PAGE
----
The Note 10 also has 256GB of storage, though it lacks a microSD slot. It’s worth noting that the Note 10’s storage is also faster UFS 3.0, whereas the Moto and LG appear to have eMMC 5.1 according to GSMArena.
The phones differentiate on wireless connections as well. The LG and Moto connect to 802.11ac wireless, AKA Wi-Fi 5, while the Note 10 has made the shift to the newer Wi-Fi 6 and also offers NFC. LG doesn’t mention NFC in its specs, but the owner’s manual for the Stylo 5 suggests it, too, has NFC.
The Moto G Stylus has the largest battery of the bunch at 4,000mAh, and it supports 10W rapid charging. Both the LG Stylo 5 and Galaxy Note 10, meanwhile, have 3,500mAh batteries. However, the Note 10 supports 25W fast-charging, wireless charging, and even reverse wireless charging to deliver power to other phones and devices.
When it comes to cameras, the LG Stylo 5 starts to look a little hohum. It has a single, 13MP camera on the back – no flashy features like depth-sensing and no mention of stabilization. It only records 1080p video at 30fps. The front-facing camera is a 5MP wide-angle sensor, and it has the same video limitations.
The Moto G Stylus has a lot more on offer. The front-facing camera offers a 16MP resolution for sharp selfies, though it can also only record 1080p/30fps video. The rear gets more interesting with 4K/30fps video and electronic video stabilization. There’s also a combination of sensors from 48MP wide-angle camera to a 16MP ultra-wide and 2MP macro. This gives it much more versatility and decent quality in our experience.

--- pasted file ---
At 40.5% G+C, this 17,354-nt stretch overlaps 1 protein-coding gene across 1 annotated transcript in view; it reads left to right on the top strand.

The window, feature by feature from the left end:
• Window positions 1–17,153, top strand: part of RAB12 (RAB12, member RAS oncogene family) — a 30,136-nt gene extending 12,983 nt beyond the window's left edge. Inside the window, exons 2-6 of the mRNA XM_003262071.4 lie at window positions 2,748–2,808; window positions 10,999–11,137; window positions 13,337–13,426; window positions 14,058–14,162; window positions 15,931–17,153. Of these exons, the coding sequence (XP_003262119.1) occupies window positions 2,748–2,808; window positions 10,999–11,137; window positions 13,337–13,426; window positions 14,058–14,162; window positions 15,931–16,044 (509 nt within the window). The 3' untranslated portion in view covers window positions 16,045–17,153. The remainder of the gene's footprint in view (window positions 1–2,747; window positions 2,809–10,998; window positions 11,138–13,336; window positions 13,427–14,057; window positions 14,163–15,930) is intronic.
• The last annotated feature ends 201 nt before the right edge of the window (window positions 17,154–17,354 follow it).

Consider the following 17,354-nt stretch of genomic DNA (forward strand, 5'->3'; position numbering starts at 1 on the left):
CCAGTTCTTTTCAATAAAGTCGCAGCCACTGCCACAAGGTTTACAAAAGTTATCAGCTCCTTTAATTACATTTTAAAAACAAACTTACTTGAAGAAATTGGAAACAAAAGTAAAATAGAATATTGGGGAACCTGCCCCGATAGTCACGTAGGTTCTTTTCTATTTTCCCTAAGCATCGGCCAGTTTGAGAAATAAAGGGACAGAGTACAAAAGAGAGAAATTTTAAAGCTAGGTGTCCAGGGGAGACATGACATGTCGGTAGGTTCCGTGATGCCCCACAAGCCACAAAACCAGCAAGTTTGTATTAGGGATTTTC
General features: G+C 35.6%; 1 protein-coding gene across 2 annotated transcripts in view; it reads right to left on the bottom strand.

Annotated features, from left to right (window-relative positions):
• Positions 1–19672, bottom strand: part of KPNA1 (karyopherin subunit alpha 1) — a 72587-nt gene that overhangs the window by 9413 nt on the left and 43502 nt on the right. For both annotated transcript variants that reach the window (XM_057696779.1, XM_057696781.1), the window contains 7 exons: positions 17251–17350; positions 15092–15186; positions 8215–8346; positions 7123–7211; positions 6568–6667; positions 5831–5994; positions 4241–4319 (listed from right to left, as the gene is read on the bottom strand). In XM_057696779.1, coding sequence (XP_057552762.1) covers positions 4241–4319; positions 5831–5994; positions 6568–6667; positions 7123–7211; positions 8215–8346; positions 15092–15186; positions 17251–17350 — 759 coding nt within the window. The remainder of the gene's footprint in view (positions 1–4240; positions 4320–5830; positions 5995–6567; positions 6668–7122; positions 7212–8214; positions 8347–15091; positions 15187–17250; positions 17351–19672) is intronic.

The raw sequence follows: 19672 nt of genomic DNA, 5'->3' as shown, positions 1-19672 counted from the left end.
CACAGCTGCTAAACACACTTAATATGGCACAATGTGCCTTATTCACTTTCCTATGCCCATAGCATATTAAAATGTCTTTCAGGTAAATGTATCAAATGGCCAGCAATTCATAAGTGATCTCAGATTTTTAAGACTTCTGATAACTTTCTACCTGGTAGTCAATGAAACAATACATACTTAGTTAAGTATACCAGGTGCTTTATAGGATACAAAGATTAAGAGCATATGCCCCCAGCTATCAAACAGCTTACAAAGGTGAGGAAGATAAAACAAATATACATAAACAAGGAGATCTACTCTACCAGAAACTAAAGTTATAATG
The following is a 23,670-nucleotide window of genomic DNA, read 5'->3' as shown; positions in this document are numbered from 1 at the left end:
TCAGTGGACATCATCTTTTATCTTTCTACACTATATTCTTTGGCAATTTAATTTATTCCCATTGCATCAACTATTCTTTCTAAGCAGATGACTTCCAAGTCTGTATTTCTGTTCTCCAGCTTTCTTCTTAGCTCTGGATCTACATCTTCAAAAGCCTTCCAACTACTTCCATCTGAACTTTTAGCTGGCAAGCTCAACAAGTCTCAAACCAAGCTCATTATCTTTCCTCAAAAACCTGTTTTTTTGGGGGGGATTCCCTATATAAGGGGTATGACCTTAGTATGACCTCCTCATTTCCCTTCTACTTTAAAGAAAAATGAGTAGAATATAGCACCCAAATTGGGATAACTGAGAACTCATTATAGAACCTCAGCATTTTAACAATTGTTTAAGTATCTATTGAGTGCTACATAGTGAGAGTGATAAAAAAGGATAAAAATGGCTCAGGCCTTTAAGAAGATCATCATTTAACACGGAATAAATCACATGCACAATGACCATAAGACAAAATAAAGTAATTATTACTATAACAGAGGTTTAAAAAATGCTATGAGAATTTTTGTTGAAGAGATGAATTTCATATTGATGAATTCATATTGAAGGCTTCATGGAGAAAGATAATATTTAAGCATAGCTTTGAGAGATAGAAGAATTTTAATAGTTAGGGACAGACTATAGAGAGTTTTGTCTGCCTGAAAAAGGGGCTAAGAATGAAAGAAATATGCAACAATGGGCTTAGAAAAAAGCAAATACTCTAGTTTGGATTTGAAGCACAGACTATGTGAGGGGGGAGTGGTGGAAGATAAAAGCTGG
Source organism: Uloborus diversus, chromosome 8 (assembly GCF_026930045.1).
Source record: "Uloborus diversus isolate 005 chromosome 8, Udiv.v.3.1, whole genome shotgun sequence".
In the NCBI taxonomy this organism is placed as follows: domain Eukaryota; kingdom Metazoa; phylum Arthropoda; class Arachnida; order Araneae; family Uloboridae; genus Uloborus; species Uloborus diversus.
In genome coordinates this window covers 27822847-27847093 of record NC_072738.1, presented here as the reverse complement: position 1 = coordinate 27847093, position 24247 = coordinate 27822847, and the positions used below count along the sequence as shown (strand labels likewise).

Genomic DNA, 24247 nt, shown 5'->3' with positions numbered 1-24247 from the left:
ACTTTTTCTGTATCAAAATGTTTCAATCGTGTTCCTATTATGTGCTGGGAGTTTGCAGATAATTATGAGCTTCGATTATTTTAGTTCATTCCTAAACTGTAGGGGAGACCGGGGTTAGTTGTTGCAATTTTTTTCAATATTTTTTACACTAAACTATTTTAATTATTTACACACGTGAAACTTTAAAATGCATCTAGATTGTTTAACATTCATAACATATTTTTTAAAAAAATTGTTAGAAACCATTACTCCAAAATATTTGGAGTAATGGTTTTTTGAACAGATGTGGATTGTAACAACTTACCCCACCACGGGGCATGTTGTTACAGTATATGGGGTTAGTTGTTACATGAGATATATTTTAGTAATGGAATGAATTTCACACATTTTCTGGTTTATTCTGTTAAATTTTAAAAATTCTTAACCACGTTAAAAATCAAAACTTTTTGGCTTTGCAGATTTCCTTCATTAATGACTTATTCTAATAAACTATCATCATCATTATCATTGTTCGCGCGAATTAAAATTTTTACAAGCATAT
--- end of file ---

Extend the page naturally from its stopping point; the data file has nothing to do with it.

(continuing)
The Galaxy Note 10 offers a triple camera sensor on the back as well. It has one 16MP ultra-wide sensor and a 12MP wide-angle sensor with a dual-aperture mode that can let in extra light. The third is a 12MP telephoto camera with a 2x optical zoom. With the exception of the ultra-wide camera, Samsung uses optical images stabilization.
Samsung also has more capability in terms of video with 4K/60fps, digital stabilization, and even HDR10+ recording. It also has slow-mo modes for up to 960fps at HD resolution of 240fps at 1080p. Its selfie camera offers a 10MP resolution and 4K/30fps video recording.
While the Moto G Stylus and Note 10 cameras may seem well matched on paper given just the specs, Samsung’s delivery on quality with the Note 10 cameras will be hard to beat. We have only had some hands-on time with the Moto G Stylus, but its cameras were far from as impressive as the Note 10’s.
There’s little room to doubt that the Galaxy Note 10 is far and away the best of the stylus phones. It has more polish, more performance, and more capability. It’s even packed all of that into a smaller chassis.
But, it hasn’t done it at a small price, and that makes it a tough sell for anyone on some semblance of a budget. Carrier incentives can make it more affordable, though, so it may be worth seeing what Galaxy Note 10 deals are available.
When it comes to the two budget smartphones, the Moto G Stylus takes the lead in enough regards that we feel comfortable calling it the winner - though again, it’s not certain when that phone will be released.
Motorola’s polish on budget phones is commendable, as is its Android implementations, which avoid bloatware. The extra camera features and screen space are a big plus, and well worth the extra money. The LG Stylus 5 may have the lowest price, but it feels like it should be even cheaper given what it lacks in the face of Motorola.